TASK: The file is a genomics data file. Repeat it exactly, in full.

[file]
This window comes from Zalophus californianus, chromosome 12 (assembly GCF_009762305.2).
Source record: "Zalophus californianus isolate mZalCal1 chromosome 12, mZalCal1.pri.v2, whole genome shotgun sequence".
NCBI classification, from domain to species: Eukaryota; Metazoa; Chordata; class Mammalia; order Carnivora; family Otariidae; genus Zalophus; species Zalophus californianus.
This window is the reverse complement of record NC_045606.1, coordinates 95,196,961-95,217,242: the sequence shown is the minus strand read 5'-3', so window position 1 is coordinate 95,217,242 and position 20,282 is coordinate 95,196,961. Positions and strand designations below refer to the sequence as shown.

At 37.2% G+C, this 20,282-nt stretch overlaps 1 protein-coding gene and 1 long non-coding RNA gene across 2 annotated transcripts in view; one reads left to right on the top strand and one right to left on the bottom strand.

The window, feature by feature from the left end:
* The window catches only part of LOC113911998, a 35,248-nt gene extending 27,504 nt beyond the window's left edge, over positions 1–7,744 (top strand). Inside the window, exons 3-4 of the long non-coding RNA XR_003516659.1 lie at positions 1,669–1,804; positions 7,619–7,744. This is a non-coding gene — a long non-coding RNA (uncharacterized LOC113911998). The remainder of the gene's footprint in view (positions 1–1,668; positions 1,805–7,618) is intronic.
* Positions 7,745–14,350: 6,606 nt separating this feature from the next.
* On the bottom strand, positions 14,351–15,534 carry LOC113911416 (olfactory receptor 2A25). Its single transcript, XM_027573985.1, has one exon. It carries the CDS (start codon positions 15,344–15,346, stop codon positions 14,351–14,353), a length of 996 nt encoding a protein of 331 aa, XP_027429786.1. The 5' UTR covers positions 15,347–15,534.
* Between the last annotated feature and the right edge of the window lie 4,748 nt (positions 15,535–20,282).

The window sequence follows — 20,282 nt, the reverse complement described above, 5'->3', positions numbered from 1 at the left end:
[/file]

This window comes from Zalophus californianus, chromosome 12 (assembly GCF_009762305.2).
Source record: "Zalophus californianus isolate mZalCal1 chromosome 12, mZalCal1.pri.v2, whole genome shotgun sequence".
NCBI classification, from domain to species: Eukaryota; Metazoa; Chordata; class Mammalia; order Carnivora; family Otariidae; genus Zalophus; species Zalophus californianus.
This window is the reverse complement of record NC_045606.1, coordinates 95,196,961-95,217,242: the sequence shown is the minus strand read 5'-3', so window position 1 is coordinate 95,217,242 and position 20,282 is coordinate 95,196,961. Positions and strand designations below refer to the sequence as shown.

At 37.2% G+C, this 20,282-nt stretch overlaps 1 protein-coding gene and 1 long non-coding RNA gene across 2 annotated transcripts in view; one reads left to right on the top strand and one right to left on the bottom strand.

The window, feature by feature from the left end:
* The window catches only part of LOC113911998, a 35,248-nt gene extending 27,504 nt beyond the window's left edge, over positions 1–7,744 (top strand). Inside the window, exons 3-4 of the long non-coding RNA XR_003516659.1 lie at positions 1,669–1,804; positions 7,619–7,744. This is a non-coding gene — a long non-coding RNA (uncharacterized LOC113911998). The remainder of the gene's footprint in view (positions 1–1,668; positions 1,805–7,618) is intronic.
* Positions 7,745–14,350: 6,606 nt separating this feature from the next.
* On the bottom strand, positions 14,351–15,534 carry LOC113911416 (olfactory receptor 2A25). Its single transcript, XM_027573985.1, has one exon. It carries the CDS (start codon positions 15,344–15,346, stop codon positions 14,351–14,353), a length of 996 nt encoding a protein of 331 aa, XP_027429786.1. The 5' UTR covers positions 15,347–15,534.
* Between the last annotated feature and the right edge of the window lie 4,748 nt (positions 15,535–20,282).

The window sequence follows — 20,282 nt, the reverse complement described above, 5'->3', positions numbered from 1 at the left end: